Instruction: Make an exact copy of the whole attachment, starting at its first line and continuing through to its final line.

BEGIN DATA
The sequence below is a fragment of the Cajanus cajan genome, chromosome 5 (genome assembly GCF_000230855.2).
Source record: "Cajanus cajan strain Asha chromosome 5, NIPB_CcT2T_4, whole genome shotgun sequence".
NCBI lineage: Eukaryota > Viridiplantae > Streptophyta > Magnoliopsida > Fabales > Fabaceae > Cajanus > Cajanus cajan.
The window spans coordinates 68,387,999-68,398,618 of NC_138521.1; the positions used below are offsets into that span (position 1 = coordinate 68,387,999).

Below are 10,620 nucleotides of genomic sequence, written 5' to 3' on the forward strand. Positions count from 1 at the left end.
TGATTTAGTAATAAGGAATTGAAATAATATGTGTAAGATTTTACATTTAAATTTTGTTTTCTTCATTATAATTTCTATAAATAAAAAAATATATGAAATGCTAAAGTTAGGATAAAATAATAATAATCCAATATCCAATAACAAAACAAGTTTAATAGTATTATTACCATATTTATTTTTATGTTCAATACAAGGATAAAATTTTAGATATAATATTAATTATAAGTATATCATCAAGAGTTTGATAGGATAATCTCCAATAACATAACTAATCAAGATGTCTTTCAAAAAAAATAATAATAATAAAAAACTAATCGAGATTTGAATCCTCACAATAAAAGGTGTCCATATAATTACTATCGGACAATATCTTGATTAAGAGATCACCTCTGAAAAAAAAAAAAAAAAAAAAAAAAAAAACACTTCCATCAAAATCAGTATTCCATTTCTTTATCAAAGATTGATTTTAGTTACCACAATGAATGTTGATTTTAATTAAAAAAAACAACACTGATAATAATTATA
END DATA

The sequence below is a fragment of the Cajanus cajan genome, chromosome 5 (genome assembly GCF_000230855.2).
Source record: "Cajanus cajan strain Asha chromosome 5, NIPB_CcT2T_4, whole genome shotgun sequence".
NCBI lineage: Eukaryota > Viridiplantae > Streptophyta > Magnoliopsida > Fabales > Fabaceae > Cajanus > Cajanus cajan.
The window spans coordinates 68,387,999-68,398,618 of NC_138521.1; the positions used below are offsets into that span (position 1 = coordinate 68,387,999).

Below are 10,620 nucleotides of genomic sequence, written 5' to 3' on the forward strand. Positions count from 1 at the left end.
TGATTTAGTAATAAGGAATTGAAATAATATGTGTAAGATTTTACATTTAAATTTTGTTTTCTTCATTATAATTTCTATAAATAAAAAAATATATGAAATGCTAAAGTTAGGATAAAATAATAATAATCCAATATCCAATAACAAAACAAGTTTAATAGTATTATTACCATATTTATTTTTATGTTCAATACAAGGATAAAATTTTAGATATAATATTAATTATAAGTATATCATCAAGAGTTTGATAGGATAATCTCCAATAACATAACTAATCAAGATGTCTTTCAAAAAAAATAATAATAATAAAAAACTAATCGAGATTTGAATCCTCACAATAAAAGGTGTCCATATAATTACTATCGGACAATATCTTGATTAAGAGATCACCTCTGAAAAAAAAAAAAAAAAAAAAAAAAAAAACACTTCCATCAAAATCAGTATTCCATTTCTTTATCAAAGATTGATTTTAGTTACCACAATGAATGTTGATTTTAATTAAAAAAAACAACACTGATAATAATTATA